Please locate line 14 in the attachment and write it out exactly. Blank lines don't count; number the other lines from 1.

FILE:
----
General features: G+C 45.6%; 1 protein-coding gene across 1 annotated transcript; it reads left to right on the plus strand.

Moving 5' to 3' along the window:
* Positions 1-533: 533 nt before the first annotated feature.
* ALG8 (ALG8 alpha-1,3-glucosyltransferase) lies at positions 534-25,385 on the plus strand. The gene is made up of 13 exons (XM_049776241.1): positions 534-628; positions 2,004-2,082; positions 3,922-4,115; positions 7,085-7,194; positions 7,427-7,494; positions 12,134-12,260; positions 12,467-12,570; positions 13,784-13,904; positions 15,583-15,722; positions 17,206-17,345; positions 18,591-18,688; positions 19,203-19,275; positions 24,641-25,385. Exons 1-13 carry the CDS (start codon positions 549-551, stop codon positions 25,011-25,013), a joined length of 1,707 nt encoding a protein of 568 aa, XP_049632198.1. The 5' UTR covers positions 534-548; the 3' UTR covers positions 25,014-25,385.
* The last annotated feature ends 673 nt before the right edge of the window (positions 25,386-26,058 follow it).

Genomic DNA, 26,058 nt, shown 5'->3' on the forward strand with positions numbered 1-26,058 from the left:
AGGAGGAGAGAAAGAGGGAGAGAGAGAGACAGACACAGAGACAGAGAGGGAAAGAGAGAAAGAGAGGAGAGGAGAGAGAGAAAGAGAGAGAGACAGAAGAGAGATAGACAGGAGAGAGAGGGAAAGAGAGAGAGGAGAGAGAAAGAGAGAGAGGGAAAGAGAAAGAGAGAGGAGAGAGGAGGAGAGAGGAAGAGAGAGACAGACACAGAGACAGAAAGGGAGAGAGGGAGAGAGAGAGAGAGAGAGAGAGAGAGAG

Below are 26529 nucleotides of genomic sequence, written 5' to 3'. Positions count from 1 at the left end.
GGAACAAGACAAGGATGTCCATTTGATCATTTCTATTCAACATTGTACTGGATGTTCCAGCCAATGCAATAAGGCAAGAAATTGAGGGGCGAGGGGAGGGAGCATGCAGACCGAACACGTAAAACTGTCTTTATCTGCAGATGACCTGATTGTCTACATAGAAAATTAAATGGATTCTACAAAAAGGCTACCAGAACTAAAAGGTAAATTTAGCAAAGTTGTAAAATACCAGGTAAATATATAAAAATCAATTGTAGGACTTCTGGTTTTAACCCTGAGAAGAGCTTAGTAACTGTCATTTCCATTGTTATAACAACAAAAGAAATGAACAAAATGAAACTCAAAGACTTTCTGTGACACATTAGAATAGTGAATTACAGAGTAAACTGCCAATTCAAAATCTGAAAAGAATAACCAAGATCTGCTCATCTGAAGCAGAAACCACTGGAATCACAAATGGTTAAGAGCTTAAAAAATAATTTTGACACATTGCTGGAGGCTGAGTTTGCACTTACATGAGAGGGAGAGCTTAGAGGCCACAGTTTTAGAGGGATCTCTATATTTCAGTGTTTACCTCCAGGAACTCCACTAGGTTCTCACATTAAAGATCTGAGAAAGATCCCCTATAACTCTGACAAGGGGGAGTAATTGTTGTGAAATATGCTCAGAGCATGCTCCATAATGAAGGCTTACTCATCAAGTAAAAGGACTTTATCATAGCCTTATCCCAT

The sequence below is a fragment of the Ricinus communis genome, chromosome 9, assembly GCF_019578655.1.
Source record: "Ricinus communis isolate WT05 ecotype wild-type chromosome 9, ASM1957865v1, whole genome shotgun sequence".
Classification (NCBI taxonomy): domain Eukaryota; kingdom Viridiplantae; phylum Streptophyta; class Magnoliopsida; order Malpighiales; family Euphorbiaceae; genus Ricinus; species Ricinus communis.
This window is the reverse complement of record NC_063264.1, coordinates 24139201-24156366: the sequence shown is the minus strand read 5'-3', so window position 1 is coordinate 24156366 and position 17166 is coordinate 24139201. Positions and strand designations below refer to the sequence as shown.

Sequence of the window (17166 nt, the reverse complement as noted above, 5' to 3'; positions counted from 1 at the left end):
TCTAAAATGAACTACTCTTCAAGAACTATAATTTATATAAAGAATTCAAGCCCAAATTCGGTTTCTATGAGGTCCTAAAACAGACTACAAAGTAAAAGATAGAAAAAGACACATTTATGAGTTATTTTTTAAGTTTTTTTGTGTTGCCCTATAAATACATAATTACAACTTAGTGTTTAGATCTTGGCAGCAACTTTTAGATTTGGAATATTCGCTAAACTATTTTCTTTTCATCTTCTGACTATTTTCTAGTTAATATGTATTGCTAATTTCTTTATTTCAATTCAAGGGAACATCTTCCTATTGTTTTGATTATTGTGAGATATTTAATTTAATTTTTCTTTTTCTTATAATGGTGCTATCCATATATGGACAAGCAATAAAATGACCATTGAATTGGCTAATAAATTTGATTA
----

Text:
Sequence of the window (17166 nt, the reverse complement as noted above, 5' to 3'; positions counted from 1 at the left end):